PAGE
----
The outside threat, represented by shadows and jagged angles, creates a cloud of horror that really lifts the films lighter moments. As whimsical and wonderful as the forest material is, it would be too cloying and cutesy without a threat. The need for such an offset, a way of illustrating the archetypical clash between good and evil, is indicative to this type of folklore. Without it, we’d never believe in the magic being made, or the importance of Brother Aidan and his book. This allows Uncle Cellach and the rest of the monks to be multidimensional and complex. While Brendan stands in stark contrast to the rest of the characters (his living the basic boy’s adventure tale, albeit in a starkly religious context), the Vikings – and the unseen force inside the forest cave – provide a nice level of implied terror.
But it’s the drawing that will delight you, animation of the highest form, so fluid and refreshing that it’s indicative of real life retrofitted to color and contrast. Lines are clean and crisp, backgrounds ornate and offering undeniable depth. When Brendan walks into the woods, they literally come alive with movement, the smallest details whirling dervish-like in the corners of the frame. Even more impressively, Moore and Twomey get us to care about these cartoon characters. Through the careful use of facial cues and physical gestures, along with the already present contrast in shapes, they set up a dynamic that is always interesting to watch, always inventive in its connection to the work in question. The Book of Kells remains a fascinating work, gorgeous in its intricate, interlocking symbolism. The animation really accentuates this aspect, providing pathways toward greater appreciation of how the volume was created and what it means.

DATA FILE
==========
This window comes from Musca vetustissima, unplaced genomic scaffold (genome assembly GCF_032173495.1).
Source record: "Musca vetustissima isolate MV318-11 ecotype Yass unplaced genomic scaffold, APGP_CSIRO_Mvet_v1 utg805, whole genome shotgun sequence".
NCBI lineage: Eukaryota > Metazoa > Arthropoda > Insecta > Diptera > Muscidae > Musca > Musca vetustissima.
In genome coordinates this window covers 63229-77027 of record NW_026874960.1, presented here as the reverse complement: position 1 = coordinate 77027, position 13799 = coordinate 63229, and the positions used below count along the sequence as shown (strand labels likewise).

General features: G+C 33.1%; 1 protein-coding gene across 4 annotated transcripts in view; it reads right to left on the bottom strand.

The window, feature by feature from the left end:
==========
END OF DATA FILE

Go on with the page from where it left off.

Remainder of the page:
It’s a shame then that the level of invention in the visuals doesn’t wholly match the meaning in the narrative. The Secret of Kells is simplistic in its message, measuring out clear cut lessons in ways that even the youngest viewer would plainly recognize and welcome. Brendan is, in general, forced to defy authority to meet his predestined fate. Nothing new there. He communes with nature (in the form of Aisling) in order to gain a greater wisdom of the world around him. Uncle Cellach dedication to the albatross which is the wall reveals his inherent weaknesses while the other monks tend to represent elements of life (brains, brawn, belligerence) that really does little to deepen the mystery. Still, it’s enough to tie Moore and Twomey’s brilliant work on, supportive of scenes so stunning they melt the onscreen sky and redecorate the very fabric of the organic plane presented.
In fact, The Secret of Kells is eye candy sweeter than most. It’s mesmerizing in its never-ending innovation and caloric in pure creativity. From a solely enigmatic standpoint, the film stands strongly with the work of their American cousins. Oscar needn’t be embarrassed over including this movie among its five finalists. When compared to the commercial crassness usually coming out of the studio system, something so dedicated to celebrating art and artisans retains a great deal of its dramatic pull. Certainly, some of the material is aimed directly at a demographic that responds to pretty pictures and little else. But when mixed with the mythology and cinematic majesty, it comes across as a classic. The Secret of Kells may have come out of nowhere to shock the motion picture establishment, but now that it’s known, it deserves it’s proffered place.